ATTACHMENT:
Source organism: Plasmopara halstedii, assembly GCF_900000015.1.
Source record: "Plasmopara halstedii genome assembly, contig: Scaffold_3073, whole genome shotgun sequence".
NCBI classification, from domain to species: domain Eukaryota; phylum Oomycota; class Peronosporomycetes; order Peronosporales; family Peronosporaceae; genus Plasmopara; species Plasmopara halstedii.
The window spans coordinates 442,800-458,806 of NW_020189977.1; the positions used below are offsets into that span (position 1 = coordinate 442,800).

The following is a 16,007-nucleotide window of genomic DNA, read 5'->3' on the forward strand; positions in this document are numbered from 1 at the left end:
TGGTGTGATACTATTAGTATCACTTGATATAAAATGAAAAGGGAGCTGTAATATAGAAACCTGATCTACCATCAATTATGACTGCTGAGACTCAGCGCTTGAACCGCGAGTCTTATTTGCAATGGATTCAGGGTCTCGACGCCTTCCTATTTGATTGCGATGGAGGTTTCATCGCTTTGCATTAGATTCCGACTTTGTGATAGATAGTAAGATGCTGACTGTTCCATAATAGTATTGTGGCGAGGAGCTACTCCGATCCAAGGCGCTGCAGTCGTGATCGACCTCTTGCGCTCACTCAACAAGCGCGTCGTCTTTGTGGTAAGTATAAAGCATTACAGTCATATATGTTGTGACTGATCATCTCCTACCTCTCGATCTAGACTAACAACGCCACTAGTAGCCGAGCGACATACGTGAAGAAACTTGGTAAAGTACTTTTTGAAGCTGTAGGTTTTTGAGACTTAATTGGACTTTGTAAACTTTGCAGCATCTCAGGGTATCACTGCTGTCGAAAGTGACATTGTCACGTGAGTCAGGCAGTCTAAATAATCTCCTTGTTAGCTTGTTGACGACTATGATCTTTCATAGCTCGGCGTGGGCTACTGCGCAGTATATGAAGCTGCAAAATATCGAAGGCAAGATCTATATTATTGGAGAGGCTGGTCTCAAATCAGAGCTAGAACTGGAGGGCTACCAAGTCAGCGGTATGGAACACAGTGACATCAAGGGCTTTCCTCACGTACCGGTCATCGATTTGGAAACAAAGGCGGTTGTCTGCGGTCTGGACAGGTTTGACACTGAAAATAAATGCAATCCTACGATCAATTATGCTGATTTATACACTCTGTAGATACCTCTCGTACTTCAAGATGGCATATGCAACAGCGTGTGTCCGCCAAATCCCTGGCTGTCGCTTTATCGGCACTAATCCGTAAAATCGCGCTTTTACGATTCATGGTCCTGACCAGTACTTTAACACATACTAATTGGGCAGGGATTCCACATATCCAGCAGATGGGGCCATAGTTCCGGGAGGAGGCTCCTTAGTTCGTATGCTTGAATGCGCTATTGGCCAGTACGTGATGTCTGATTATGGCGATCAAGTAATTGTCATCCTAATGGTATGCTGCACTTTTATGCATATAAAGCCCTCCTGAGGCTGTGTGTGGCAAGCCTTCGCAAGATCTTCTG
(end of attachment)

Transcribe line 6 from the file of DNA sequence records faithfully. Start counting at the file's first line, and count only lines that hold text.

TGGTGTGATACTATTAGTATCACTTGATATAAAATGAAAAGGGAGCTGTAATATAGAAACCTGATCTACCATCAATTATGACTGCTGAGACTCAGCGCTTGAACCGCGAGTCTTATTTGCAATGGATTCAGGGTCTCGACGCCTTCCTATTTGATTGCGATGGAGGTTTCATCGCTTTGCATTAGATTCCGACTTTGTGATAGATAGTAAGATGCTGACTGTTCCATAATAGTATTGTGGCGAGGAGCTACTCCGATCCAAGGCGCTGCAGTCGTGATCGACCTCTTGCGCTCACTCAACAAGCGCGTCGTCTTTGTGGTAAGTATAAAGCATTACAGTCATATATGTTGTGACTGATCATCTCCTACCTCTCGATCTAGACTAACAACGCCACTAGTAGCCGAGCGACATACGTGAAGAAACTTGGTAAAGTACTTTTTGAAGCTGTAGGTTTTTGAGACTTAATTGGACTTTGTAAACTTTGCAGCATCTCAGGGTATCACTGCTGTCGAAAGTGACATTGTCACGTGAGTCAGGCAGTCTAAATAATCTCCTTGTTAGCTTGTTGACGACTATGATCTTTCATAGCTCGGCGTGGGCTACTGCGCAGTATATGAAGCTGCAAAATATCGAAGGCAAGATCTATATTATTGGAGAGGCTGGTCTCAAATCAGAGCTAGAACTGGAGGGCTACCAAGTCAGCGGTATGGAACACAGTGACATCAAGGGCTTTCCTCACGTACCGGTCATCGATTTGGAAACAAAGGCGGTTGTCTGCGGTCTGGACAGGTTTGACACTGAAAATAAATGCAATCCTACGATCAATTATGCTGATTTATACACTCTGTAGATACCTCTCGTACTTCAAGATGGCATATGCAACAGCGTGTGTCCGCCAAATCCCTGGCTGTCGCTTTATCGGCACTAATCCGTAAAATCGCGCTTTTACGATTCATGGTCCTGACCAGTACTTTAACACATACTAATTGGGCAGGGATTCCACATATCCAGCAGATGGGGCCATAGTTCCGGGAGGAGGCTCCTTAGTTCGTATGCTTGAATGCGCTATTGGCCAGTACGTGATGTCTGATTATGGCGATCAAGTAATTGTCATCCTAATGGTATGCTGCACTTTTATGCATATAAAGCCCTCCTGAGGCTGTGTGTGGCAAGCCTTCGCAAGATCTTCTG